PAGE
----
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In essence, it is the control of the economy that lies at the heart of the concept of total war Is Beckett right?

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Introduction

"In essence, it is the control of the economy that lies at the heart of the concept of total war" Is Beckett right? 'Total War' as a term is a notoriously problematic area for historians. Many have argued over the usefulness and validity of the word with regards to the two major world wars of the 21ST Century. Perhaps the most pressing issue regarding 'total war' as an idea, is that it implies that the two major world wars experienced 'totality' on an unprecedented scale, and were more 'total' and all-encompassing than all previous affairs. The term suggests that both in terms of scale and nature, the wars we associate with modernity were larger and of greater significance to society as a whole than all previous wars, which led us to label these momentous conflicts as 'Total' in their scope. The legitimacy of 'Total War' can be discussed at length, with commendable arguments for and arguments ideas of relative totality. Areas such as civilian deaths, military participation and population loss can be quantifiably analysed to suggest that the two World Wars were no more 'total' in their scale than certain previous encounters. What is important to this essay, however, is not whether the two wars were or were not 'total'. ...read more.

Middle

The total increase in "gainfully occupied persons" during the war years was 2.8 million people, of which 2.2 million were women.3 According to Wright, no other nation did this in such a ruthless and effective manner, which undoubtedly geared society towards victory and gave a feeling of totality towards the war effort. Britain was defined by its reliance on economic warfare, in contrast to Germany who adopted a driven war economy far too late to provide any real stimulus to their campaign. However, 'economic warfare' as utilized by Britain, can be used to describe efforts such as controlling of important enemy ports, blockades on trade towards enemies and the purchasing of materials vital to enemies. This does not provide quite the same 'total war' connotations as the assumptions we place upon economic warfare, which are based around the home front and the idea that everybody pulled together to produce essential materials. It is important to place the economic effort during total war into context. The idea that control of the economy defined total war cannot be explained without referring to the nature of the control. Within Britain, the most effective wartime economy, the conversion towards such autonomy of control was not immediate, and not necessarily enforced. ...read more.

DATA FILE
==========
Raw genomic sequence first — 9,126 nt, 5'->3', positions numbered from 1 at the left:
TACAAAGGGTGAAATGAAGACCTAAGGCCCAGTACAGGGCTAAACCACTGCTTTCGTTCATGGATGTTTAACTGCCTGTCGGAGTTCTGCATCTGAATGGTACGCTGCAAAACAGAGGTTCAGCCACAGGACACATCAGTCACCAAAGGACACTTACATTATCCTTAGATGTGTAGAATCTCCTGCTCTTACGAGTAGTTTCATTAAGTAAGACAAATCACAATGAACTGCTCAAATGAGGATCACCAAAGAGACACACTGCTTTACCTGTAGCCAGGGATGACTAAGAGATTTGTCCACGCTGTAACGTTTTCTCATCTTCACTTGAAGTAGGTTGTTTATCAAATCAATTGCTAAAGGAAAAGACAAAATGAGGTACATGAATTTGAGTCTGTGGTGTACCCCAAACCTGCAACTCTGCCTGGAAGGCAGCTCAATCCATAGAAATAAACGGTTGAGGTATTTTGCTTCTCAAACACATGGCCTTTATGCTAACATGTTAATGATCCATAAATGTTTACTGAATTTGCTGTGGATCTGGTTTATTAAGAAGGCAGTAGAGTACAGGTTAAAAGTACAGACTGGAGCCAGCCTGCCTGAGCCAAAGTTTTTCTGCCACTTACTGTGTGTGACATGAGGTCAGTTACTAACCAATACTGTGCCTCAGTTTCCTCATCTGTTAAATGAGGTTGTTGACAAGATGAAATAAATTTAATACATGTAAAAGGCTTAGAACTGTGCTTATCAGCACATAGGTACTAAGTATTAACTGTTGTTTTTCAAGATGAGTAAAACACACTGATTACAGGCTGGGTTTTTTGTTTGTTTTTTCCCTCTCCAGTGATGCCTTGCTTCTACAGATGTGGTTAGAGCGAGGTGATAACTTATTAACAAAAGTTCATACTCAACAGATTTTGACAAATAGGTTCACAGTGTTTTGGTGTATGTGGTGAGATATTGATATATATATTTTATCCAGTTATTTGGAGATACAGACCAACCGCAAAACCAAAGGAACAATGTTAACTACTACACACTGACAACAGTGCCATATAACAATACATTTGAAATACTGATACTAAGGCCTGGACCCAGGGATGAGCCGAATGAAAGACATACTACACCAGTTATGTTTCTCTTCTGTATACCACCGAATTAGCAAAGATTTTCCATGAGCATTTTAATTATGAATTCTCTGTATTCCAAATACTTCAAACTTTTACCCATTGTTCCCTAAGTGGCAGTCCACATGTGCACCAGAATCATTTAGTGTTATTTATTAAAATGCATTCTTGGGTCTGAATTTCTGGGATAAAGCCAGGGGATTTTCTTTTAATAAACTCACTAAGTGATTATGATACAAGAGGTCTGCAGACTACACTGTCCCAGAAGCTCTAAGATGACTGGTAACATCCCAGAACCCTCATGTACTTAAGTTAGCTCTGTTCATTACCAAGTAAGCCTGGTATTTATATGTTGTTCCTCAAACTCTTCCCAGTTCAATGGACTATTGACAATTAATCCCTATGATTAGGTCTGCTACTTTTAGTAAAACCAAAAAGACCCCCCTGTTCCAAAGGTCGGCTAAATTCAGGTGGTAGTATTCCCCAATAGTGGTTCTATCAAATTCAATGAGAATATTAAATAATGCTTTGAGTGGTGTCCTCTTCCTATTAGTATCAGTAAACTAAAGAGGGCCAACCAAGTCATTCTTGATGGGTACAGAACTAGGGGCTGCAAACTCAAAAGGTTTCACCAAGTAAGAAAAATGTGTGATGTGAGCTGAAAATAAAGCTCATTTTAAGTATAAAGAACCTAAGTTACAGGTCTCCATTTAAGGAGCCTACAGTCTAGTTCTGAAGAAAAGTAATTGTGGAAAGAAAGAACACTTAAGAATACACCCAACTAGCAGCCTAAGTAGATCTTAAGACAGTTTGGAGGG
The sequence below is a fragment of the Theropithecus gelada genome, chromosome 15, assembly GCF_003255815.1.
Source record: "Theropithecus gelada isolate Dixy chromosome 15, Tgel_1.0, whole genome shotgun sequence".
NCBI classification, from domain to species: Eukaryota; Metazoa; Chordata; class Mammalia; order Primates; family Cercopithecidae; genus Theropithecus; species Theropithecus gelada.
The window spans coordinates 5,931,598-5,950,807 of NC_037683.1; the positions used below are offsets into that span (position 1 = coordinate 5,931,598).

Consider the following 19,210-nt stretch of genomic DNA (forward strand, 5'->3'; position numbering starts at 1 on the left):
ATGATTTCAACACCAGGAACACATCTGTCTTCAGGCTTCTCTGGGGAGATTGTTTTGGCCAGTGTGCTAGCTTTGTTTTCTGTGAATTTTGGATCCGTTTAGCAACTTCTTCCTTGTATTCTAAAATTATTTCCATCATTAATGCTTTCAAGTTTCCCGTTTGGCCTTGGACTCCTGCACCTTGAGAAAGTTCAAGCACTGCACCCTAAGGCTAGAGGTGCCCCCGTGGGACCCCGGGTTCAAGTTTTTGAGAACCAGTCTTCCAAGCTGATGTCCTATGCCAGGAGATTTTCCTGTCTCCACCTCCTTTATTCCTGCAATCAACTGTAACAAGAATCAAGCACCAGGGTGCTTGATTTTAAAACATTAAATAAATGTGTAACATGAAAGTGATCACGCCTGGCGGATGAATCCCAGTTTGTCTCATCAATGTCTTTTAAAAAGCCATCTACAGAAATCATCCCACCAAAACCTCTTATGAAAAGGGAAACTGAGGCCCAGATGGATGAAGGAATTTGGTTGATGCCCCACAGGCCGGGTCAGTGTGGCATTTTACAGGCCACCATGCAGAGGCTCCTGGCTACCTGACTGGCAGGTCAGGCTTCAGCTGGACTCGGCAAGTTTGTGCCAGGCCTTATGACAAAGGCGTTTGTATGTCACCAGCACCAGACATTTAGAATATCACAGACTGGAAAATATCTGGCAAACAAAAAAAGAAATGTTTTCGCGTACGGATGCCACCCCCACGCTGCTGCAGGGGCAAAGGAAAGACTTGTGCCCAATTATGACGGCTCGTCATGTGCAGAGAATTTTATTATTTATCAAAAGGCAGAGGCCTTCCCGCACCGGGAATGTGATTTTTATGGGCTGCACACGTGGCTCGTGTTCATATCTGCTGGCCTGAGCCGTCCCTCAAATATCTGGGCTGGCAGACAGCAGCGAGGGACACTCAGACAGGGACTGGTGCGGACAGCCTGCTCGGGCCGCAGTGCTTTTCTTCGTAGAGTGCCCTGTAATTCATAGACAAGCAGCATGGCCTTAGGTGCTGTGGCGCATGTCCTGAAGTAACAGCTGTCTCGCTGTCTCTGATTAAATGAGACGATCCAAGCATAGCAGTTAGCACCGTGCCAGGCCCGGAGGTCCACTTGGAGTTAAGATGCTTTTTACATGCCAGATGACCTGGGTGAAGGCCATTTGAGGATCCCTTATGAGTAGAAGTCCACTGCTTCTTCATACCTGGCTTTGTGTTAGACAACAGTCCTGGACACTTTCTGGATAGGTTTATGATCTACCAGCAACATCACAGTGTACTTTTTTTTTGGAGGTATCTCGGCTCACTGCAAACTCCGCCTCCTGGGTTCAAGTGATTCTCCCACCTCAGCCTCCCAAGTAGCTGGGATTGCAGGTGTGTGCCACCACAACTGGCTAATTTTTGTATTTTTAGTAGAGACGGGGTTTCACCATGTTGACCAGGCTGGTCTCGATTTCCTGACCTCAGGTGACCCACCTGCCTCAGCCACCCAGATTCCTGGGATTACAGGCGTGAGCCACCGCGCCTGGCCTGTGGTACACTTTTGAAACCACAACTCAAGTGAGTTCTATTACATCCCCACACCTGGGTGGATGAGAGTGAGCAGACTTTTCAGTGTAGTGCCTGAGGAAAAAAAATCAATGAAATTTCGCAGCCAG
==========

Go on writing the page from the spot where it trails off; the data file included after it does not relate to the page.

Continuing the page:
Conclusion

All of the associations central to the idea of total war are consistently overlapping and contrasting, which make it difficult to define what truly makes the two major wars unique in their manner. Certainly with regards to control of the economy and public imagery of the war, it is a delicate relationship between the two, and hard to ascertain which was more important or which came first. Certainly economic control would lead underprivileged groups of societies, such as women and children, into areas of the social stratification they had not seen before. This, it could be argued, was responsible for the collective spirit of the war. On the other hand, visions of the barbarity of the war projected through the media could have aroused public interest, and influenced the government to implement such a strong war time economy. I believe the defining factors of total war all rely upon each other for validation, as the overlapping features of each are undeniable. 1 William S. Culbertson, Total Economic Warfare, Annals of the American Academy of Political and Social Science, Vol.222, Winning Both the War and Peace (Jul 1942) pp8-12, pg 2 2 Wright, Gordon, The Ordeal of Total War, Harper Torchbooks, New York, 1968, pg 44 3 Wright, Total War, pg 51 4 Wright, Total War, pg 48 5 Wright, Total War, pg 49 ?? ?? ?? ?? ...read more.

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